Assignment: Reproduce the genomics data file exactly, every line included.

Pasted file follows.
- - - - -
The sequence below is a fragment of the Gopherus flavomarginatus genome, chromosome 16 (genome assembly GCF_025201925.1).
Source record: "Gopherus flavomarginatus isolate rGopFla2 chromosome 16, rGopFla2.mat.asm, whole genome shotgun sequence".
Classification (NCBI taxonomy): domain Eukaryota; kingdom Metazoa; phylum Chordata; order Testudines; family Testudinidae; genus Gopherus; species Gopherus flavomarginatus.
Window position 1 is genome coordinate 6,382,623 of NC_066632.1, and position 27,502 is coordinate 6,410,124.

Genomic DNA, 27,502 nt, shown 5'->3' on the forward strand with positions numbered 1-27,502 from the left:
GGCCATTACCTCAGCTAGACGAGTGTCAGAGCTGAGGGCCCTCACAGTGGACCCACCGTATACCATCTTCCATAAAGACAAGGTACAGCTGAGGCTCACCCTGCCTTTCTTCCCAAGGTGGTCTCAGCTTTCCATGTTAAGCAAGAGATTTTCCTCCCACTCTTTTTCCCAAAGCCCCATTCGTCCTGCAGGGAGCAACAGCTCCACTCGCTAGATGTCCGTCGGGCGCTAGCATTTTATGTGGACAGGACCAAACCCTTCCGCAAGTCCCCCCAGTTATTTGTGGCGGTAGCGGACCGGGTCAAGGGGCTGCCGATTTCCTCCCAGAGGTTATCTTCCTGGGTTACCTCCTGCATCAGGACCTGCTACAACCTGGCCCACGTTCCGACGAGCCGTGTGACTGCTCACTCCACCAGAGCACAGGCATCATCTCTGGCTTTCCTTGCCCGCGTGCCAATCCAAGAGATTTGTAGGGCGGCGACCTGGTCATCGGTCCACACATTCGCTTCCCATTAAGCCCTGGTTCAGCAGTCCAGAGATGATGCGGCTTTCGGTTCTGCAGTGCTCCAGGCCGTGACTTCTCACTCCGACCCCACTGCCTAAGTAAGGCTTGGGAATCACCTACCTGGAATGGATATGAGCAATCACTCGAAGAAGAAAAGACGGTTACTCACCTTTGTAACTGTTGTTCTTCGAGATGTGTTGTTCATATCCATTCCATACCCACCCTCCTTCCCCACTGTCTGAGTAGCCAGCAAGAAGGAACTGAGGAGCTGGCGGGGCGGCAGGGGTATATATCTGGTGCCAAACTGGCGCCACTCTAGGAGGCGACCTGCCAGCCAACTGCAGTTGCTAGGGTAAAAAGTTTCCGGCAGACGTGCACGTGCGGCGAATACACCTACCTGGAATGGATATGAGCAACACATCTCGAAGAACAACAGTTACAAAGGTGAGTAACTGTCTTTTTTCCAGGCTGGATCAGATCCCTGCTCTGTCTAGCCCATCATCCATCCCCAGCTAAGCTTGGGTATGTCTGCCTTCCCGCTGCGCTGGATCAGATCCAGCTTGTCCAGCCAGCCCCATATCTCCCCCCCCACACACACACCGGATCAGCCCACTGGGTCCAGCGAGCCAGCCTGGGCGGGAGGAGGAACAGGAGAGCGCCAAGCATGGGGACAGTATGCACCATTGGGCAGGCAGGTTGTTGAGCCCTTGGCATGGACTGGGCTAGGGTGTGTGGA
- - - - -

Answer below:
The sequence below is a fragment of the Gopherus flavomarginatus genome, chromosome 16 (genome assembly GCF_025201925.1).
Source record: "Gopherus flavomarginatus isolate rGopFla2 chromosome 16, rGopFla2.mat.asm, whole genome shotgun sequence".
Classification (NCBI taxonomy): domain Eukaryota; kingdom Metazoa; phylum Chordata; order Testudines; family Testudinidae; genus Gopherus; species Gopherus flavomarginatus.
Window position 1 is genome coordinate 6,382,623 of NC_066632.1, and position 27,502 is coordinate 6,410,124.

Genomic DNA, 27,502 nt, shown 5'->3' on the forward strand with positions numbered 1-27,502 from the left:
GGCCATTACCTCAGCTAGACGAGTGTCAGAGCTGAGGGCCCTCACAGTGGACCCACCGTATACCATCTTCCATAAAGACAAGGTACAGCTGAGGCTCACCCTGCCTTTCTTCCCAAGGTGGTCTCAGCTTTCCATGTTAAGCAAGAGATTTTCCTCCCACTCTTTTTCCCAAAGCCCCATTCGTCCTGCAGGGAGCAACAGCTCCACTCGCTAGATGTCCGTCGGGCGCTAGCATTTTATGTGGACAGGACCAAACCCTTCCGCAAGTCCCCCCAGTTATTTGTGGCGGTAGCGGACCGGGTCAAGGGGCTGCCGATTTCCTCCCAGAGGTTATCTTCCTGGGTTACCTCCTGCATCAGGACCTGCTACAACCTGGCCCACGTTCCGACGAGCCGTGTGACTGCTCACTCCACCAGAGCACAGGCATCATCTCTGGCTTTCCTTGCCCGCGTGCCAATCCAAGAGATTTGTAGGGCGGCGACCTGGTCATCGGTCCACACATTCGCTTCCCATTAAGCCCTGGTTCAGCAGTCCAGAGATGATGCGGCTTTCGGTTCTGCAGTGCTCCAGGCCGTGACTTCTCACTCCGACCCCACTGCCTAAGTAAGGCTTGGGAATCACCTACCTGGAATGGATATGAGCAATCACTCGAAGAAGAAAAGACGGTTACTCACCTTTGTAACTGTTGTTCTTCGAGATGTGTTGTTCATATCCATTCCATACCCACCCTCCTTCCCCACTGTCTGAGTAGCCAGCAAGAAGGAACTGAGGAGCTGGCGGGGCGGCAGGGGTATATATCTGGTGCCAAACTGGCGCCACTCTAGGAGGCGACCTGCCAGCCAACTGCAGTTGCTAGGGTAAAAAGTTTCCGGCAGACGTGCACGTGCGGCGAATACACCTACCTGGAATGGATATGAGCAACACATCTCGAAGAACAACAGTTACAAAGGTGAGTAACTGTCTTTTTTCCAGGCTGGATCAGATCCCTGCTCTGTCTAGCCCATCATCCATCCCCAGCTAAGCTTGGGTATGTCTGCCTTCCCGCTGCGCTGGATCAGATCCAGCTTGTCCAGCCAGCCCCATATCTCCCCCCCCACACACACACCGGATCAGCCCACTGGGTCCAGCGAGCCAGCCTGGGCGGGAGGAGGAACAGGAGAGCGCCAAGCATGGGGACAGTATGCACCATTGGGCAGGCAGGTTGTTGAGCCCTTGGCATGGACTGGGCTAGGGTGTGTGGA